It Could Be Much Worse

I’ve never been a physio-nerd at all; like following what my body is doing as I get older and if or when I should start worrying about stuff.  I decided to dive into a book and find out what’s in my near future for my age.  After 30, stuff happens, after 40 more and different stuff happens and so on, and so on.  I work with guys who are younger than me so I see what they are up against right now and kind of compare that to what my “physio-whatevers” were doing back then.  that has been a bit  of a white elephant but did convince me that everyone, yes Virginia, everyone is created differently.

I had someone recommend (can’t remember who, but I’m told that more exercise will increase short-term memory) a book about 40-something guys’ health stuff.  So I took their advice and decided to figure what’s going on b/c I can’t figure out what I think should be happening, and what I think shouldn’t be happening – that made no sense, but maybe exercise will help preventing making statements like that too.

Anyway, it’s go a lot of interesting facts backed up by this or that PhD or institute of something or other; it is interesting reading and it make sense when my brain tries to decipher each chapter.  Bottom line, I’m going to live; the other part of my findings so far is that I can live longer if I do and don’t do certain things.   Of course every single syllable sounds like common sense – but we know common is sense isn’t common; so I’m learning which is good and like I said just from what I learned so far, it could (totally) be much worse.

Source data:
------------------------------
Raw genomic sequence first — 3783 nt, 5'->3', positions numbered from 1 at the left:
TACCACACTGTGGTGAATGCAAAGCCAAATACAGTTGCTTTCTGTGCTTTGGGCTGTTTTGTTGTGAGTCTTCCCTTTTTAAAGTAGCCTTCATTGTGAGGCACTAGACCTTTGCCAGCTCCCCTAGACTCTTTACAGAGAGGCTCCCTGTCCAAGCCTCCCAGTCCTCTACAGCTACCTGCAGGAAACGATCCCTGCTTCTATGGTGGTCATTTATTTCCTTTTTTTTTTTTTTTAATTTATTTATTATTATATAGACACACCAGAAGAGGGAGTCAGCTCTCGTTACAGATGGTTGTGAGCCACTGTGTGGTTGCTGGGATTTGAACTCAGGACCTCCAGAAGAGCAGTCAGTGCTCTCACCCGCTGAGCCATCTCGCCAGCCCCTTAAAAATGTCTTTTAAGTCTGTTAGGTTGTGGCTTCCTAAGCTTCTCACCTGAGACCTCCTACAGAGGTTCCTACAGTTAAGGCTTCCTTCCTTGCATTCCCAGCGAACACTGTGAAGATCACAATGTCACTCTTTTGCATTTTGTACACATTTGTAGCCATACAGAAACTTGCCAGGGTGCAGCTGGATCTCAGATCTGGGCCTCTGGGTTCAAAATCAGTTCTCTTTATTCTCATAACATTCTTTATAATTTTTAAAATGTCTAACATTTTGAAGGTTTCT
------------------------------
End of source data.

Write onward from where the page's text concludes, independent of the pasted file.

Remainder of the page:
This month my first endeavor will be to join a Couch To 5K group at my company’s health center.  That should be fun, and rewarding according to this book.  I’ll let you know how it works out.

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The Next Generation

My team had the opportunity to sit down with a group of engineering students from a university this week and it was interesting to see where they were at.

A large and varied group of kids that were interested in diving in, becoming an intern, being life-long learners, and those that had no interest in entering the work force before the PhD has been achieved.

Our team had 15 minutes to discuss the real-life day-to-day of what it’s like to build software, rub shoulders, and bump fists with customers and other developers.  And we tried to illustrate that sinking feeling of putting a project in jeopardy.

We think we reached our objective of describing successful software delivery, but only time will tell if anything stuck.  I did get quoted by a few of the students in conversations about some key topics, so maybe a bit of osmosis took place.

We’ll have to wait about 6 or 7 years to see for sure.  Advice is great, but you have to mix it with experience to get an elixir that you can take to the bank.

Oh, Go Packers!